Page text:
HARRISONBURG, Va. — From a Pennsylvania rainstorm to two thunderous Virginia rallies, Barack Obama told revved-up followers Tuesday they were "so close" to winning.
Targeting two key states, defending one and surging in the other, Obama stayed on the safe ground of linking Republican rival John McCain to President Bush.
"This election, more than any other in my lifetime, represents a clear choice between the past and the future," the 47-year-old Democrat said, ribbing his 72-year-old opponent.
Dropping into the Shenandoah Valley, Obama spoke first to about 8,000 people who spilled onto a soccer field at James Madison University because the indoor site was too packed.
Inside, Obama found 12,000 more people, mostly students who were too excited to sit.
On a day when Republican grumbling about McCain grew and polls showed Obama maintaining his lead, the Illinois senator said he took nothing for granted. He went ahead with at an earlier outdoor rally in the Philadelphia suburbs despite a steady, chilling rain.
About 9,000 shivering people came out to hear him there. They stood in mud.
"I just want all of you to know that if we see this kind of dedication on Election Day, there is no way that we're not going to bring change to America," Obama told them all.
About 50 miles to the north, McCain postponed a rally because of similar weather.
McCain and Obama both converged on Pennsylvania, a vote-rich state where Obama leads but McCain remains hopeful of a turnaround. McCain is also trying to hang onto Virginia, which may well go for a Democrat for president for the first time in 44 years.
"No state is going to be more important than this state, right here, the Commonwealth of Virginia," Obama said in his ninth visit to the state since he won his party's nomination.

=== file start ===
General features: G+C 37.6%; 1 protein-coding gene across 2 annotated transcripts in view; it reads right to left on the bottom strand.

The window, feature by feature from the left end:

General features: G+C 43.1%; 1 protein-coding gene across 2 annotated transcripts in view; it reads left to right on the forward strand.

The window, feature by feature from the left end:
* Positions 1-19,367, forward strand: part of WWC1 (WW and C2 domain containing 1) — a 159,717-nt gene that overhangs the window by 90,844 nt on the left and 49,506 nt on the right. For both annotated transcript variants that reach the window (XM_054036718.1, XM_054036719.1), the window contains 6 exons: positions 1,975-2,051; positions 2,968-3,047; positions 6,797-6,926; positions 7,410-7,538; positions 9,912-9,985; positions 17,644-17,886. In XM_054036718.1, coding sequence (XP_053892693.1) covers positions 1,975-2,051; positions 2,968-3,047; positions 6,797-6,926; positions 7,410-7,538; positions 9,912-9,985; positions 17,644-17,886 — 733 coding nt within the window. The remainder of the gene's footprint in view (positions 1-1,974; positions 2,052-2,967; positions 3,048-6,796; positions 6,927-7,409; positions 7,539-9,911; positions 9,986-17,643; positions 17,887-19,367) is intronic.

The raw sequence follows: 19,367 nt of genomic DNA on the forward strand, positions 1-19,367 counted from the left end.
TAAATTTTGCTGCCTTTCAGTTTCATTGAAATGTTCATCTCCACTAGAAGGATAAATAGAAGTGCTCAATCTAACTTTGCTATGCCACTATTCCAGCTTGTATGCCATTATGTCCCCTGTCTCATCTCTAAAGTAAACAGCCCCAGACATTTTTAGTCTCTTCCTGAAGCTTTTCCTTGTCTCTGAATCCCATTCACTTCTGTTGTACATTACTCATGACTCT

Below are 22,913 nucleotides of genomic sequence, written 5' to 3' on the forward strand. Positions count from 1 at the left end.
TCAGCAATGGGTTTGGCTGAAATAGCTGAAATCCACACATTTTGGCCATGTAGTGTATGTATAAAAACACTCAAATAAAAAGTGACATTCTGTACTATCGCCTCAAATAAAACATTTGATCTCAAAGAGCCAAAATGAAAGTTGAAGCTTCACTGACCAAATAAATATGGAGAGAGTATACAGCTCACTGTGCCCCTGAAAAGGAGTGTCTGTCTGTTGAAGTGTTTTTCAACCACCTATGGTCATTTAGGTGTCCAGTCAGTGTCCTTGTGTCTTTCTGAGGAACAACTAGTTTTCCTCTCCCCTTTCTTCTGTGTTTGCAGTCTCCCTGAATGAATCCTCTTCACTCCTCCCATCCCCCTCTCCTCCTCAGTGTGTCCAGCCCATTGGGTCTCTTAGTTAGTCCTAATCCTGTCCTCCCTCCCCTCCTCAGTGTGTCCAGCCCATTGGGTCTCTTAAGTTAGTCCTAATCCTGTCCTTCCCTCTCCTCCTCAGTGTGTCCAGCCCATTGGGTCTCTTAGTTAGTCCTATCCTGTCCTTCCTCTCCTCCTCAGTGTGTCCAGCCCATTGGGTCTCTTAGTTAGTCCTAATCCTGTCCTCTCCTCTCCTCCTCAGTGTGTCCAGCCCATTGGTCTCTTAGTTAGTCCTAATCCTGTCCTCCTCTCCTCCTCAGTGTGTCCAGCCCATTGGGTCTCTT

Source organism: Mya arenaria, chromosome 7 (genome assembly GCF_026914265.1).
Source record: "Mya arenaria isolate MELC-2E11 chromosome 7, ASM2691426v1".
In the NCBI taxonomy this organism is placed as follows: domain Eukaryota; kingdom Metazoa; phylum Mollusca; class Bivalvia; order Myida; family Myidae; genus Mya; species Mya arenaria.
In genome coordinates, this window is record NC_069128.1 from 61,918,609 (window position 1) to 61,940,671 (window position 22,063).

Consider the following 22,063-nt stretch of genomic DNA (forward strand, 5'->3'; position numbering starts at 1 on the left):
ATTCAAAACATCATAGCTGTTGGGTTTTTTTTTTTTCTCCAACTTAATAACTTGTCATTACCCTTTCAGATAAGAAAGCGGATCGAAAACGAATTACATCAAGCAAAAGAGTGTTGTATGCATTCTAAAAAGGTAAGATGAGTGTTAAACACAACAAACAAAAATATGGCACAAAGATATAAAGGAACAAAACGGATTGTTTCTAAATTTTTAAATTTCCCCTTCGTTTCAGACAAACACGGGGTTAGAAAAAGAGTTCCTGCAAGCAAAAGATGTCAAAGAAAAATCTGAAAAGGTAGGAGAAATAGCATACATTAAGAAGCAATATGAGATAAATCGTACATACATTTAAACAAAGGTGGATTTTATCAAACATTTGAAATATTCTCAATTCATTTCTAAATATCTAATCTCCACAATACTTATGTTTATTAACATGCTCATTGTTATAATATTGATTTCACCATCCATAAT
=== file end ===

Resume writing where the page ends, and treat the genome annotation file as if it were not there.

At night, Obama whipped into Norfolk, Va., and energized a minor-league baseball stadium full of supporters. He said the long campaign has vindicated his faith in America's people.
"That's how we've come so far and so close _ because of you," he said at the evening rally. "That's how we're going to change this country _ with your help."
The day was marked by a spat between the Obama and McCain camps, over whether a McCain adviser suggested people would be worse off under a McCain health care plan.
Obama called it a "stunning bit of straight talk _ an October surprise." The McCain domestic policy adviser, Douglas Holtz-Eakin, said Obama's team had deliberately taken his comment out of context. "This continues their disgraceful campaign," Holtz-Eakin said.
In Pennsylvania, at Widener University, Obama ditched his suit and tie for jeans, sneakers and a raincoat. Still, shunning an umbrella, he got soaked.
Obama later changed clothes before resuming his events.
The election is in one week. Obama has returned to broad, uplifting themes of change in hopes of ending the campaign in the most positive light.
He promised better days "if we're willing to reach deep down inside us, when times are tough, when it's cold, when it's raining, when it's hard _ that's when we when stand up."
Gunning for the 270 electoral votes he needs to win the White House, Obama is almost exclusively targeting tossup red states, the label for the ones that trend Republican. Any one of them might tip him to victory. Combined, they could give him a dominant win.
Meanwhile, he can afford to spend little time at all defending Democratic blue states.
In Hershey, Pa., McCain and running mate Sarah Palin told an audience that they delight in fooling the pundits. "I'm not afraid of the fight, I'm ready for it," McCain said.
Obama's Pennsylvania rally was in the strategic Philadelphia suburb of Chester, an area that, like the state itself, could swing to either candidate.
The event was a cross-state bookend to Obama's appearance Monday in Pittsburgh, where he pledged to cut taxes for the middle class and help factory workers as much as company owners.
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